One of the main points I extracted from the Boal reading is the importance of communication and how varied that from of communication could be. I feel that one of the big issues with American society that is occasionally emerging in the Occupy Wall Street movement is the extreme separation between ‘the people’ and the authority, but specifically police officers. Within an abundance of progressive societal movements and protests lies a face value hatred for the police, however what is not taken into account is that the rights and privileges the protestors are fighting for, the ability to provide support for the families of those speaking out, are the same goals of the officers. When an officer is out regulating a protest before it gets out of hand, the officer is performing their job and their duties in order to make a living and provide for their families. These are real people with real emotions, frustrations, and complications, very similar to the prison guards performing in the Theater of the Oppressed.
The distinction between American society and a culture that breeds a performance such as the Theater of the Oppressed is that the communication embodying the similarities between the protestor and the police officer do not exist. However, the Occupy Wall Street movement is showing some signs of this cultivation of thought. In a few occurrences, police officers at specific protests are joining the protestors and abandoning their authoritative responsibilities, relaying the message that they, in addition to the protesters of the movement, are the oppressed 99%. That while they serve as the tangible face of civil authority, they do not reap the benefits of the 1% and, instead, receive all the anger from the 99% directed at the higher authority. I believe the American public could benefit greatly from this humanizing form of communication and can aid in understanding where and at whom to cast blame for economic instability.
Demand over discourse = Eternal Struggle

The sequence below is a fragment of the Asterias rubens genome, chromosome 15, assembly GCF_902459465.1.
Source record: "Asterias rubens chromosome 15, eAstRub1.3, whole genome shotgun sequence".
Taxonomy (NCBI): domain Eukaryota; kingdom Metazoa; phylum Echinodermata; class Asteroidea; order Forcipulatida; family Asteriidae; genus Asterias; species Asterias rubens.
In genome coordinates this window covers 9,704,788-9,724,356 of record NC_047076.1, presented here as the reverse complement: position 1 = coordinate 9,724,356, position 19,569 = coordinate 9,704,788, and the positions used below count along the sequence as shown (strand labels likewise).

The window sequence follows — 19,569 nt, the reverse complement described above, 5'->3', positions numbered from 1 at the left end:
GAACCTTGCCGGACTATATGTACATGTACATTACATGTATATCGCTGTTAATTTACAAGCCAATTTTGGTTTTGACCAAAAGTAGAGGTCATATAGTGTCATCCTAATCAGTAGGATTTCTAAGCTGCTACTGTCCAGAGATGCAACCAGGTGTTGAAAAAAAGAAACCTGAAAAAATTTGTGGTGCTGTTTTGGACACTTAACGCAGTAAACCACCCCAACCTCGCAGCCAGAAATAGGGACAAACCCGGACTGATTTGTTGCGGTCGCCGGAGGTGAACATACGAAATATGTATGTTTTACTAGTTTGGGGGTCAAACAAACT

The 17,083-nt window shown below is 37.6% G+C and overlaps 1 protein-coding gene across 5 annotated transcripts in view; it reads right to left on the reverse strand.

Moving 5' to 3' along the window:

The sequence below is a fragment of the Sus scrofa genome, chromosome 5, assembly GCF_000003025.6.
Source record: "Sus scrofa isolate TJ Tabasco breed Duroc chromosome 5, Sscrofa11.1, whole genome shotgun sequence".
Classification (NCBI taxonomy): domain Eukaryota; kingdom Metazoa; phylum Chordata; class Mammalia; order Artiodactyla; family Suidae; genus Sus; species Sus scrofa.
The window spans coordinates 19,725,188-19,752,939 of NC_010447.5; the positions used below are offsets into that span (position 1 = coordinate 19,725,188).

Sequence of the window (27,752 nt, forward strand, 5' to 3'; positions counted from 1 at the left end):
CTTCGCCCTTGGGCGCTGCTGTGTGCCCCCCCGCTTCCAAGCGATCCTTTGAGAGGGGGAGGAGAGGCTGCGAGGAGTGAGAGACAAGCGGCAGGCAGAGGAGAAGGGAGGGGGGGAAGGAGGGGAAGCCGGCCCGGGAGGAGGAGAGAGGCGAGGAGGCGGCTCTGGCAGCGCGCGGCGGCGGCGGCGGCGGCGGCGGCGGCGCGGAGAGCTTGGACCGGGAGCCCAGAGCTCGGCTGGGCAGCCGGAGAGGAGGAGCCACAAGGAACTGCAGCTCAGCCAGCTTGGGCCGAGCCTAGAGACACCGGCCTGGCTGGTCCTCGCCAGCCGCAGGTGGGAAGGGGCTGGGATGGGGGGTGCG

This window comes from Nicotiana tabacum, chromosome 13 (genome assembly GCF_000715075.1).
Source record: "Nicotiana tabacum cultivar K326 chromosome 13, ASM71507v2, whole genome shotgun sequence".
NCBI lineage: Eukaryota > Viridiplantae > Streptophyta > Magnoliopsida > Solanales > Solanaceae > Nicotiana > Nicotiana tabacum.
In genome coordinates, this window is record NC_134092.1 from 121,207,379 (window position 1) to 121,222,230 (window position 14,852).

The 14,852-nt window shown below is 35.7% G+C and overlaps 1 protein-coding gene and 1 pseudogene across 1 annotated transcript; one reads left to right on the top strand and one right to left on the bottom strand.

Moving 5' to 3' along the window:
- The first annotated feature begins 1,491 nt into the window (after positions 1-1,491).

Rationale: When commands and demands are placed down on a group of individuals instead of a more productive discourse or conversation, the result will yield an unending struggle for all parties involved.
After Thursday’s class on symbols and ritual, specifically the question “can symbols silence?”, I started doing some further research on Wal-Mart. We all remember the symbol of the large yellow smilie face, bouncing around the store slashing prices and bringing a smile to the faces of both the employees and the consumers, making sure those price cuts just “keep rollin”. The smile symbol seems to be expressing the joy and pleasure both the customers and employees feel while shopping or working at one of the 8,000+ locations around the globe. In a sense, this symbol was acting in a silencing manor by inadvertently speaking on behalf of their consumers.
The Wal-mart symbol is significant to me because it embodies the idea of consumer culture. Even now, with their new yellow “spark” logo, the aesthetic that Wal-mart provides a breeding ground for attention to quantity over quality and inequality over equality. It embodies the idea of society performing as selfless consumers. Each year we see numerous lawsuits and news stories relating to Wal-mart and sexual harassment, subpar salaries, and violation of child labor laws (and these are only the stories large enough to make the news.) The symbol is powerful enough to choose which aspects of the company to make visible (price cuts and store abundance) yet it can also choose what aspects should remain invisible (child labor law violations, etc.) Luckily the horrific elements of the business have started to be revealed to the public over the past years, however even with a large amount of the public becoming aware of the numerous immoral and unjust decisions made by the company, Wal-mart continues to grow and prosper with each new year.
Does saving money at the expense of violating another’s human rights really constitute living better?